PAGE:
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9 Tips for Stress-Free Road Trips with Kids

By LIZ BRUCKNER

Planning on hauling the kids along for your next weekend away? Good news: travelling with kids needn’t be a sanity sucker. Plan ahead, be prepared and channel some inner zen for the inevitable refrain, “Are we there yet?”

1. Pack a bag of fun
Fill a backpack with goods specifically chosen for each child. Load it with paper, crayons or pencils, a few favourite books, stickers, toys, a pack of cards and three or four new (or old and once-loved) wrapped toys. Keep the bag with you and strategically unload it in timed intervals to keep kids entertained while en route.

#1 - pack a bag of fun (Photo: Arlyna Blanchard)

2. Time your travel
Whenever possible, try to plan your road trips to start just before your child(ren)’s nap or bedtime. Doing so not only means they’ll be more likely to sleep on the way, if you fill their bellies before hitting the road, they’ll be less likely to want to stop for grub as you go.

3. Bring no-mess snacks
On long-haul road trips with a kid or two (or four) in tow, no-mess foods like raisins, pretzels, vegetables, and crackers and cheese are your friend. (Also your friend: wet wipes, napkins and paper towels. Don’t leave home without them.)

4. Schedule regular bathroom breaks
Stopping for a washroom break every two hours is a good rule of thumb for children three and up—even if little ones don’t feel the urge to go. Encourage them to try each time you stop and you’ll lower the risk of having to pull over 10 minutes after leaving a potty pit stop.

#3 - bring no-mess snacks (Photo: jillmott)

5. Play no-pack games
As any parent who’s driven for consecutive hours with a wee one knows, having an arsenal of game options up your sleeve makes the kilometres fly by. Two games that occupy for hours and fit the bill:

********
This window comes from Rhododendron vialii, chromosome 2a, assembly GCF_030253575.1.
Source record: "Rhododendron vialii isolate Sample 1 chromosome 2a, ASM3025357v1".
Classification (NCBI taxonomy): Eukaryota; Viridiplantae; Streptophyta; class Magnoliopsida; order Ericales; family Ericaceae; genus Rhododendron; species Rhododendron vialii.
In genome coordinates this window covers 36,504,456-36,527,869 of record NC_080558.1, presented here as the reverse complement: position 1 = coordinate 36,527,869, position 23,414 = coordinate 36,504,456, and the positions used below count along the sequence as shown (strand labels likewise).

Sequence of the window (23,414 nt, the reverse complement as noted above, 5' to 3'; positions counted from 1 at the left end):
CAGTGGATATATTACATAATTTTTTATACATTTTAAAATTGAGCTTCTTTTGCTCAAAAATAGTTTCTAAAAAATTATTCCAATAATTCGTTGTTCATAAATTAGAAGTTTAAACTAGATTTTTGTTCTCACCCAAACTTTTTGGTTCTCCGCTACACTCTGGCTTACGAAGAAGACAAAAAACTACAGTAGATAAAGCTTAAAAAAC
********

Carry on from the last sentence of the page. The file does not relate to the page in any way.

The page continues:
• Scavenger Hunt: Enlist your kids’ help in locating specific sights, like a car with a bike or kayak attached, or a truck with a dog hanging out the front window. Up the fun ante by giving them a quarter for each sighting they spy.
  • Alphabet Words: Start with the letter A and look for signs or billboards with a word starting with the letter. Once found, move on to finding words starting with the letter B and so on until you finish at Z.

6. Embrace audio
When you can’t handle reading another story aloud, look to audiobooks. Either download them from a site like Audible.com before your trip, or head to your local library and have kids choose a classic, family-friendly tale or two.

#2 - coordinate your start time with nap time (Photo: D Sharon Pruitt)

7. Search out a park
Some kids are content to play games, eat snacks and watch the world go by on road trips. Others, not so much. Here’s where parks come in handy. When you recognize your child needs a break, pull over at a school playground and give them a good 10 minutes to run wild.

8. When all else fails, go electric
If you’re after a quiet trip, pack a mini DVD player or a handheld game system to keep kids occupied. And for the sake of your sanity, don’t forget the headphones.

9. Bring bedtime favourites
Whether your child conks out five minutes into a car ride or refuses to sleep for hours at a time, bring their pillow, blanket and bedtime stuffed animal can go a long way toward making road trips more comfortable for everyone involved.

  • http://twitter.com/DuncanFaber Duncan Faber

    We do a lot of traveling. And we have a lot of kids. 5. (Holy cow, what were we thinking?) Anyway, we keep our kids occupied with audiobooks, and lots of them. There are a lot of sites where you can download them, but we use this one a lot because the stories are all free and they’re original. Here’s the link if anyone is interested. http://www.twirlygirlshop.com/short-stories-for-kids